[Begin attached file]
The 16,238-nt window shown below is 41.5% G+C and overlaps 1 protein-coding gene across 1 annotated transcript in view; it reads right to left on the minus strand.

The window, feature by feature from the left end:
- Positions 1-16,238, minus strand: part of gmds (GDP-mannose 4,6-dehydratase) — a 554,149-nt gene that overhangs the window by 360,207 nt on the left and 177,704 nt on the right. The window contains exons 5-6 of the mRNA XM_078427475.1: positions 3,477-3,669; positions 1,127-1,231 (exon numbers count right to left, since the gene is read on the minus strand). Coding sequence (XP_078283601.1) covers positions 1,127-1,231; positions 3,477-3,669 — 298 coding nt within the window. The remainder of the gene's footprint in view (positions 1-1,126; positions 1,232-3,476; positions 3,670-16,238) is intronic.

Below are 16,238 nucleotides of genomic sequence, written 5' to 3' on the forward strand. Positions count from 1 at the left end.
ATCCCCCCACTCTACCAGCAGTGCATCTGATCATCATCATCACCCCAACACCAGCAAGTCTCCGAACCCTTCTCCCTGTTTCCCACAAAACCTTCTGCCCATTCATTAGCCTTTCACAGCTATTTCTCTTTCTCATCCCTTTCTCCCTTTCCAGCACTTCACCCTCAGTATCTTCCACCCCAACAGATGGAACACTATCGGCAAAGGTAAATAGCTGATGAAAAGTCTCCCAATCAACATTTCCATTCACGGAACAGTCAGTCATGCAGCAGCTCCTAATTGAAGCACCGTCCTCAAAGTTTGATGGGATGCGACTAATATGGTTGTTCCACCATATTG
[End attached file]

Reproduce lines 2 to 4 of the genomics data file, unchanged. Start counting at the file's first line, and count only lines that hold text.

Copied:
The window, feature by feature from the left end:
- Positions 1-16,238, minus strand: part of gmds (GDP-mannose 4,6-dehydratase) — a 554,149-nt gene that overhangs the window by 360,207 nt on the left and 177,704 nt on the right. The window contains exons 5-6 of the mRNA XM_078427475.1: positions 3,477-3,669; positions 1,127-1,231 (exon numbers count right to left, since the gene is read on the minus strand). Coding sequence (XP_078283601.1) covers positions 1,127-1,231; positions 3,477-3,669 — 298 coding nt within the window. The remainder of the gene's footprint in view (positions 1-1,126; positions 1,232-3,476; positions 3,670-16,238) is intronic.

Below are 16,238 nucleotides of genomic sequence, written 5' to 3' on the forward strand. Positions count from 1 at the left end.